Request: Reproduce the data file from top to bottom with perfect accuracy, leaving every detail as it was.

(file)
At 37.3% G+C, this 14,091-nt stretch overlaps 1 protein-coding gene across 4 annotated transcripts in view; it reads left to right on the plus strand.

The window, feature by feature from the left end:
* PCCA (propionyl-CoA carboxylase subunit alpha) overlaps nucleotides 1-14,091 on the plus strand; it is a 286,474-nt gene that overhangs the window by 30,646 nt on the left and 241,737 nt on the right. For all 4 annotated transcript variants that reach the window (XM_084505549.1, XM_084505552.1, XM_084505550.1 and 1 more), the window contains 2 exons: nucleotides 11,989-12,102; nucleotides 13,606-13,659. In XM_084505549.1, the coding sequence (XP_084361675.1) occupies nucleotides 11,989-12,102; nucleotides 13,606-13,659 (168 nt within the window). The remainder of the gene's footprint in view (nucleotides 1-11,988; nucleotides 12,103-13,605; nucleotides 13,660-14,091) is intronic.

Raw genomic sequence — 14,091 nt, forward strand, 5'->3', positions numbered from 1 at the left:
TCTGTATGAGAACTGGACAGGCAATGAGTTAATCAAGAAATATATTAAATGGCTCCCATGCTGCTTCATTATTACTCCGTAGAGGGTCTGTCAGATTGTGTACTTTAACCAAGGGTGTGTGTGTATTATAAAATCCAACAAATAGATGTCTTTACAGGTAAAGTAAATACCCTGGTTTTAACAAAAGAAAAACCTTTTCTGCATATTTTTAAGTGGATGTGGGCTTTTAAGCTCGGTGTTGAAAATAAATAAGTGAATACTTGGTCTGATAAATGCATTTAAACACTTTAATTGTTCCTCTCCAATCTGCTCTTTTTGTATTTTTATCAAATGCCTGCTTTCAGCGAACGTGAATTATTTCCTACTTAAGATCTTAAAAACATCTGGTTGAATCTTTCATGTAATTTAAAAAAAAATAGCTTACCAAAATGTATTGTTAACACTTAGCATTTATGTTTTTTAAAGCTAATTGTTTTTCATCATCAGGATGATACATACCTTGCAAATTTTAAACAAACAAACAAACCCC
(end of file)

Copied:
At 37.3% G+C, this 14,091-nt stretch overlaps 1 protein-coding gene across 4 annotated transcripts in view; it reads left to right on the plus strand.

The window, feature by feature from the left end:
* PCCA (propionyl-CoA carboxylase subunit alpha) overlaps nucleotides 1-14,091 on the plus strand; it is a 286,474-nt gene that overhangs the window by 30,646 nt on the left and 241,737 nt on the right. For all 4 annotated transcript variants that reach the window (XM_084505549.1, XM_084505552.1, XM_084505550.1 and 1 more), the window contains 2 exons: nucleotides 11,989-12,102; nucleotides 13,606-13,659. In XM_084505549.1, the coding sequence (XP_084361675.1) occupies nucleotides 11,989-12,102; nucleotides 13,606-13,659 (168 nt within the window). The remainder of the gene's footprint in view (nucleotides 1-11,988; nucleotides 12,103-13,605; nucleotides 13,660-14,091) is intronic.

Raw genomic sequence — 14,091 nt, forward strand, 5'->3', positions numbered from 1 at the left:
TCTGTATGAGAACTGGACAGGCAATGAGTTAATCAAGAAATATATTAAATGGCTCCCATGCTGCTTCATTATTACTCCGTAGAGGGTCTGTCAGATTGTGTACTTTAACCAAGGGTGTGTGTGTATTATAAAATCCAACAAATAGATGTCTTTACAGGTAAAGTAAATACCCTGGTTTTAACAAAAGAAAAACCTTTTCTGCATATTTTTAAGTGGATGTGGGCTTTTAAGCTCGGTGTTGAAAATAAATAAGTGAATACTTGGTCTGATAAATGCATTTAAACACTTTAATTGTTCCTCTCCAATCTGCTCTTTTTGTATTTTTATCAAATGCCTGCTTTCAGCGAACGTGAATTATTTCCTACTTAAGATCTTAAAAACATCTGGTTGAATCTTTCATGTAATTTAAAAAAAAATAGCTTACCAAAATGTATTGTTAACACTTAGCATTTATGTTTTTTAAAGCTAATTGTTTTTCATCATCAGGATGATACATACCTTGCAAATTTTAAACAAACAAACAAACCCC